Jan. 28, 2015

Andrea Geday


Andrea Geday

Managing Director, El-Alan Construction Company


Andrea Geday holds a BSc Degree from Nottingham University and an MSc Degree from Loughborough University. After having worked for Nicoho Limited in various positions, he co-founded El-Alan Construction Company Nigeria Ltd in 1984, of which he is currently the Managing Director. He subsequently co-founded Panther Investments Ltd in 1989, Soft Solutions Ltd in 1995, Provast Ltd in 1997, VACC Technical Ltd in 2002, and Alan Caray Technical and Logistics Ltd in 2004. In 2013, he co-founded Etiwa Ltd, a vocational technical training school, after which he went on to co-found Woodstyles Ltd in 2014.

What factors set El-Alan apart from its competitors?

We have a passion for what we do and exceed the brief on the strength of our multidisciplinary abilities. When given a design, we re-engineer it from the ground up and return to the client to propose improvements both in terms of design and functionality. We are also highly selective in terms of our projects. We want to differentiate ourselves by working in the highest quality markets. Therefore, when clients approach us they should not focus on price, as one doesn't when considering a performance car. Strategically, this is where we are trying to slot ourselves in the market. We are also agents for high-end brand items. We are effectively a one-stop shop, in that we design, build, and manage properties, which is what differentiates us. This enables our construction business to then supply better products. I am well aware of the challenges that can arise in terms of maintenance, and we are often invited as facilities managers at the design stage to provide input on how designs can be amended for better maintenance and to provide a longer lifespan for the client's asset. Maintenance is the key, and the guts of the building.

Why is the demand for prime-grade locations growing, and what does it mean for your development pipeline?

Demand for quality has evolved. Previously Nigerians were less qualityconscious, but today a new taste has grown for the best, especially as choice has now widened. The first acquisition of a well-to-do Nigerian used to be a flat in London. That has changed, and today many Nigerians are returning home to invest in a good property. As a result, we are particularly busy, expanding and recruiting. We have been growing at a rate of nearly 30% a year over the past five or six years. We are engaged in around 10 projects currently, having handed on certain projects from a total of 23. We also undertake considerable industrial work, where we stand to become the leading contractor. Aside from the superlative standards we adhere to, we are also approached by diverse industries that look to our varied experience, whereby we become their in-house contractors in Nigeria.

Have you also entered into partnerships with foreign companies?

Yes, and these are the kinds of agencies we are talking about. We are looking for additional investment, in particular in terms of development. I think the time is right for real estate and real estate agencies. For us it would be key because in terms of complementing our core activities. We need to become an international name to be able to leverage our skills across the construction value chain.

What is your assessment of construction sector viability for foreign investment?

I think Nigeria ranks among the best investment destinations in the world. It has reached a threshold that makes it the next India, China, or Brazil in terms of the size of its middle class, earnings, and development. There is a current housing shortage, and between now and 2020 Nigeria will need 20 million homes. There are challenges of course. The first involves technical skills, which we are trying to address through our schools, which are inadequate with classes of around 50 students. Funds are available, and need to be tapped as people are eager to learn.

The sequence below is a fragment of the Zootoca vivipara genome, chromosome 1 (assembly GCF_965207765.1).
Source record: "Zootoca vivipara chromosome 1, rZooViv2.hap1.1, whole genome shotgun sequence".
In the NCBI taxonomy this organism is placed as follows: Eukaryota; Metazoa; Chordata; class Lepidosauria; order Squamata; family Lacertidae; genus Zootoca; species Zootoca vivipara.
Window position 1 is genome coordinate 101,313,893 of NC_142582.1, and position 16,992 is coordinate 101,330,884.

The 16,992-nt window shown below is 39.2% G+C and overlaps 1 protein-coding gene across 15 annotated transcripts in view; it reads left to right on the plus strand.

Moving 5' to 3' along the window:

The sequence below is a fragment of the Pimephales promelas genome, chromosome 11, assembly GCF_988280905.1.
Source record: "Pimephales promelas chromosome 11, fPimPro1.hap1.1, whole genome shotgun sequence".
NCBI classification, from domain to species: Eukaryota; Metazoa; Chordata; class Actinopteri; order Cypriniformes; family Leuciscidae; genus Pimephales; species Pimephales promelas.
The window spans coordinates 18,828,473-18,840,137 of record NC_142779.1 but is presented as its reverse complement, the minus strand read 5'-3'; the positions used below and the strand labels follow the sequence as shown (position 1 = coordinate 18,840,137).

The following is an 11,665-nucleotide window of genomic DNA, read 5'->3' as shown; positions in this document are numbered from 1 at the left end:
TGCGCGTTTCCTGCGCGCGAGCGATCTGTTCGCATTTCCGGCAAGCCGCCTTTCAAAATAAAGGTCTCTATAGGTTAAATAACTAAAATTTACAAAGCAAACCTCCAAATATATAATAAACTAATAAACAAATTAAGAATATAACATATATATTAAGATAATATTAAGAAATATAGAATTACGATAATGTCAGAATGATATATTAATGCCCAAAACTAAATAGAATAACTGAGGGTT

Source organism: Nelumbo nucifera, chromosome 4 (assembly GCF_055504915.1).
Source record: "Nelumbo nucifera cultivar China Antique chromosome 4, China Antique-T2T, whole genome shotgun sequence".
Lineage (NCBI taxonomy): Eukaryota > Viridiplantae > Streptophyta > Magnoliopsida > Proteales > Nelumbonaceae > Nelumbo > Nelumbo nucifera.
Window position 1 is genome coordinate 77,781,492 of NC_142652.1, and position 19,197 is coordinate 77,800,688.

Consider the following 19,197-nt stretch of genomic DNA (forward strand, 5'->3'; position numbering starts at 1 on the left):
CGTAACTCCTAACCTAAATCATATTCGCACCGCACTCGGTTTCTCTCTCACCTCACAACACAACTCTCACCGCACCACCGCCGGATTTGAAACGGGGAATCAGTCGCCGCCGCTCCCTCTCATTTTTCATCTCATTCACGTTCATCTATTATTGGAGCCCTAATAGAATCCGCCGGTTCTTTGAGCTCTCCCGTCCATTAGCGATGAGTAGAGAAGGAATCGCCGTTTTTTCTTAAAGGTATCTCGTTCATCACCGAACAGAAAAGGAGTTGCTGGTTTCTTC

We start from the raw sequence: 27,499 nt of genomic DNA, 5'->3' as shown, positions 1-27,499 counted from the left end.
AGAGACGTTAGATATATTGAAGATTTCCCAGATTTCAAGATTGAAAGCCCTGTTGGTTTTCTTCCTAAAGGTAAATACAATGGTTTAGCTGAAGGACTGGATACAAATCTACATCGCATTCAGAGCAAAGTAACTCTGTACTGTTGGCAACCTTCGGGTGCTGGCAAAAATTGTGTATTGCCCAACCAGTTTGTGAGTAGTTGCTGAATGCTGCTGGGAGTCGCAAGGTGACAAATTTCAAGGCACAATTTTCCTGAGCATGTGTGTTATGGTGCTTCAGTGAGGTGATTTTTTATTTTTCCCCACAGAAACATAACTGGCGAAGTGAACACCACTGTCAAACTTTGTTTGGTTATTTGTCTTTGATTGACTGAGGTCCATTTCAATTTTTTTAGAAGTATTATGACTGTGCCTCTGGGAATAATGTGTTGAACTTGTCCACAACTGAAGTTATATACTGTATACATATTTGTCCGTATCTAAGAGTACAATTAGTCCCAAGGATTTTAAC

Does government regulation of the sector present a challenge?

The lack of regulation and overregulation are both challenges at the same time. It is challenging because the law curbs the number of foreigners a company can employ, as well as there being significant bureaucracy to contend with, and it seems that the government needs to be better in touch with the needs of the business community. My concern is not necessarily to employ a foreign employee with a degree, but rather, a technically competent person such as a mason or bricklayer, capable, moreover, of transferring their skills to local technicians. Meanwhile, the lack of adequate regulations does not affect our business as we always operate by the book, although many companies build sub-standard and even dangerous buildings with impunity. As a result, clients are determined to select contractors with a solid reputation. The poor quality work I have mentioned is not a failing on the part of reputable contractors, but of the system itself.

How do you deal with the high costs of doing business in Nigeria?

The cost is high because materials are expensive, while that of labor is misleadingly low because although the local labor market is cheap you need to build a significant workforce to guarantee the quality required. That becomes particularly expensive, as the average cost of employing an expatriate ranges from $100,000 to $500,000 a year.

What broad trends have you identified in your sector for the coming years?

Many multinationals will be looking to Nigeria, as it now registers strongly on the global radar. Today, when thinking of investment in Africa, Nigeria springs to mind first as the largest market. It has developed a prominent manufacturing base. The potential is huge, as a result of which construction follows. What makes Nigeria such a strong address for investment is its well-educated population of 170 million, more than 50% of which is aged less than 18.